The Department declined to adopt that provision and indicated it will propose a new rule in the future to enable employers to establish multiple benefit years. The final regulations did not, however, affect the processes through which an employer may change a benefit year. 

Once the benefit year is established, employers can change it only by providing written notice to the Department at least 30 days prior to making the intended change. Such notice must include the proposed new benefit year, the reason for the change, and a list of employees with contact information and each employee’s two-year history of accrual, use, payment, payout, and carryover of earned sick leave. If the Department determines that an employer is changing the benefit year to prevent accrual or use of leave, it may impose a benefit year on the employer.

The Department clarified that if an employer chooses to maintain a single paid time off (PTO) bank to comply with the ESLL, the entire PTO bank must comply with the requirements of the ESLL.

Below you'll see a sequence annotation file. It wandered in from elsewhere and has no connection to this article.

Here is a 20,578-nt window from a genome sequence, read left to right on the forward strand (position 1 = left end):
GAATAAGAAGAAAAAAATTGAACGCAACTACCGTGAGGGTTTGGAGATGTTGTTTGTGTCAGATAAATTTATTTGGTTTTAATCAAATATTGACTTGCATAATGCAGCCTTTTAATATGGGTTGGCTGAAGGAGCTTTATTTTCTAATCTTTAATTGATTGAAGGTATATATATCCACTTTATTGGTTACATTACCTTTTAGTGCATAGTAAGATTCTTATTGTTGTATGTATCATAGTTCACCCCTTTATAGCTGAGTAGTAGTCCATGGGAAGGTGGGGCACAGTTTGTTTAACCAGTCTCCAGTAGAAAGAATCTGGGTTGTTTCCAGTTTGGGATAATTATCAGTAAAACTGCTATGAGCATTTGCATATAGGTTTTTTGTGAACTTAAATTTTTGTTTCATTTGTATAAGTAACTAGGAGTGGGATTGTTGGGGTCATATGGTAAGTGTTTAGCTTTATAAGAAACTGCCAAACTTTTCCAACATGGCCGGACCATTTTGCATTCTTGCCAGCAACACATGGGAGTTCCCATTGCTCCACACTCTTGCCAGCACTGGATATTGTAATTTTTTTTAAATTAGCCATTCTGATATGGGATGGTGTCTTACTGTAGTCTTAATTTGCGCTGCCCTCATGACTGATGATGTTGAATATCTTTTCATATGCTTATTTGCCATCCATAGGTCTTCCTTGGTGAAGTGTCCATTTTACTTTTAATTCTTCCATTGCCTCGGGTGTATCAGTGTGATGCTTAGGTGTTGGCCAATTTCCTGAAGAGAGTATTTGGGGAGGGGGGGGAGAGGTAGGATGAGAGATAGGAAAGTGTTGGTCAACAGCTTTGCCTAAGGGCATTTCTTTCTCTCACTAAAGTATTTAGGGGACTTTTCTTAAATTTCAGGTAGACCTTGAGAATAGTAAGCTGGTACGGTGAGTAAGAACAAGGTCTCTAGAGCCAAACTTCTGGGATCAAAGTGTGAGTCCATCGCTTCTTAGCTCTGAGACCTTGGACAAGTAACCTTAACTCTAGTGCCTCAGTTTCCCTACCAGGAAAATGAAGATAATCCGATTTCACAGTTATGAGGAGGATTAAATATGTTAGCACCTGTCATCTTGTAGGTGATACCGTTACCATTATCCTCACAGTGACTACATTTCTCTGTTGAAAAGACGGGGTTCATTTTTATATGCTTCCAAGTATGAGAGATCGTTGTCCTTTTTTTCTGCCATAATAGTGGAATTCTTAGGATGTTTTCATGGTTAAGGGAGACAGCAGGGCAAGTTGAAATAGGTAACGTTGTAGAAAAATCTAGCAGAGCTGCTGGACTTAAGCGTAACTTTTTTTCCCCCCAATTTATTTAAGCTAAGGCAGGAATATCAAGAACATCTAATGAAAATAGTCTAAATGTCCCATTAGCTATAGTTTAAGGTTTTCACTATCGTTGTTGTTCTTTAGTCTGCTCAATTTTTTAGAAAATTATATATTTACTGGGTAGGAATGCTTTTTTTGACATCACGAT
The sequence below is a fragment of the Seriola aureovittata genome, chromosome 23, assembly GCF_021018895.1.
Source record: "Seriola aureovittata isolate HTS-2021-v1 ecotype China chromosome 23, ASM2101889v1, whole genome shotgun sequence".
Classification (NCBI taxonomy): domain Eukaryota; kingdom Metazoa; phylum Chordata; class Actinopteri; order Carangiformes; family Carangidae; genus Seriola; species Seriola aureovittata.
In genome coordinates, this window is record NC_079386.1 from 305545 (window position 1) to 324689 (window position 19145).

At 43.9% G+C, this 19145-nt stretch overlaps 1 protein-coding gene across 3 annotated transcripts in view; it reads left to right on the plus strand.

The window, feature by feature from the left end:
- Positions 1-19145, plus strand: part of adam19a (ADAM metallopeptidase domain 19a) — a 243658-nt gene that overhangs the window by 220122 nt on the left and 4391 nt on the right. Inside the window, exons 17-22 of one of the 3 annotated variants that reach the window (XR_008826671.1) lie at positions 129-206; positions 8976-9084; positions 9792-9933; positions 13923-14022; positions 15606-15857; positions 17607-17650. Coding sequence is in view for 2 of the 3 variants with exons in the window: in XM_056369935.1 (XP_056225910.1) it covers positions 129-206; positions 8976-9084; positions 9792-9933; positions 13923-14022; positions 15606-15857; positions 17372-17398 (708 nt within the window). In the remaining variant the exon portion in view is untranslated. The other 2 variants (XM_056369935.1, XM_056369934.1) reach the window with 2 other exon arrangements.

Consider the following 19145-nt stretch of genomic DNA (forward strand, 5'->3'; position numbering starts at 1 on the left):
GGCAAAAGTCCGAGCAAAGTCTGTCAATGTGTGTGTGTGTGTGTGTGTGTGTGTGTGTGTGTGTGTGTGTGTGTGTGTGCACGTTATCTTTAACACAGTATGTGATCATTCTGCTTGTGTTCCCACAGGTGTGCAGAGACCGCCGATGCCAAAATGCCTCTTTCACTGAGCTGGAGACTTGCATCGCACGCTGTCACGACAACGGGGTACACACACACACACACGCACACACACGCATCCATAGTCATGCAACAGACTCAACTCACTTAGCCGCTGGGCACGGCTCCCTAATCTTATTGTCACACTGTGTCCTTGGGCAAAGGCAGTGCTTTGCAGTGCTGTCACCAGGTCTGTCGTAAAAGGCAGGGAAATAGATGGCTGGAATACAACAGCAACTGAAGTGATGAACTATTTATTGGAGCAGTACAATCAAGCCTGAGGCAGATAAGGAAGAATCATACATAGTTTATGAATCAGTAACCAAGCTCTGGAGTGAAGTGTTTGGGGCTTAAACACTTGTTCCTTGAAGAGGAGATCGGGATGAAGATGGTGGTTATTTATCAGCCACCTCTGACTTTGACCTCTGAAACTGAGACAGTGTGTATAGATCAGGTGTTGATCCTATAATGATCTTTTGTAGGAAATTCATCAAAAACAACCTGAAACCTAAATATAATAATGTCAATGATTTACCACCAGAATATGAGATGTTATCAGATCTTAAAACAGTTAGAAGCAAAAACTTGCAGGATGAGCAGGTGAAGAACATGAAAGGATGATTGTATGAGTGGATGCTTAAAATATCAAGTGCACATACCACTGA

Thus, if an employer wants to satisfy its obligations under the ESLL with, for example, its single bank of 80 hours of PTO (which may be used for any purpose, including sick time, vacation, personal days, etc.), it must permit employees to use all 80 hours in accordance with the ESLL. This approach means employees would be permitted to use all 80 hours for sick time without providing advance notice to the employer and such absences could not be held against employees or counted under the employer’s attendance policy.

What do employers need to do?
Employers should review their current sick leave policies to ensure compliance.

Bill: https://www.nj.gov/labor/earnedsick/index.html

Article: https://www.littler.com/publication-press/publication/new-jersey-department-labor-releases-final-regulations-earned-sick

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Warn Act Signed into Law

What happened?